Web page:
ABSTRACT

Any major sequence of structural change in the family, which touches the deepest of human sensitivities, is neither easy nor automatic. Early in such a sequence there occur periods of explosive “symptoms of disturbance ” which constitute Step 2 of the differentiation. In this chapter we shall trace these disturbances first among the factory operatives and second among the hand-loom weavers. Among the working-class turbulences of the period were appeals for relief, destruction of property, strikes, Utopian schemes such as Cobbettism and Owenism, and agitation to limit factory hours.*

INTRODUCTION: THE RELATIONSHIP BETWEEN STRUCTURAL PRESSURES AND SYMPTOMS OF

DISTURBANCE How far can working-class disturbances of the period be traced to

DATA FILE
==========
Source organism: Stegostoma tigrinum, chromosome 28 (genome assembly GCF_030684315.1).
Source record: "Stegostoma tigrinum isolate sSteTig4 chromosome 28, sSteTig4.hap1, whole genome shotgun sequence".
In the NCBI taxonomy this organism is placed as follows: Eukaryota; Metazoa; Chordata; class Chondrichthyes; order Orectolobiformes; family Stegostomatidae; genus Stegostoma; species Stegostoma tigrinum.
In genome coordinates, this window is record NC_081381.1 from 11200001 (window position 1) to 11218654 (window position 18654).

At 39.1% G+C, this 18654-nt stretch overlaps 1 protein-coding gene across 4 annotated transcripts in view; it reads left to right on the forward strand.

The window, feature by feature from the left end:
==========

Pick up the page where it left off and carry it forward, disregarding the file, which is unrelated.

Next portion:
the cotton industry ? How far may we generalize to other industries ? In this chapter we shall discuss movements which spread beyond the cotton industry. The early co-operative ideology, for instance, seemed to attract hand-loom weavers and other artisans more than factory spinners. To account for the full course of early co-operation, of course, we must refer both to other social groups and to other pressures than those on the family economy. I shall consider only two problems: (a) Why did the co-operative ideology appeal to certain groups in the cotton industry at certain times ? (b) What parts of this ideology were appropriate in terms of the pressures on and dissatisfactions with the family economy? Any conclusions must apply only to the working classes of the cotton industry. The same holds for factory agitation. The cotton operatives fought to limit factory hours by law, particularly in the 1830’s and 1840’s. Much of the impetus for this movement came, however, from the Yorkshire woollen and worsted industries. Furthermore, industrialists, Tory

* We shall postpone a full discussion of the “disturbed ” elements of factory agitation until Chapter XI.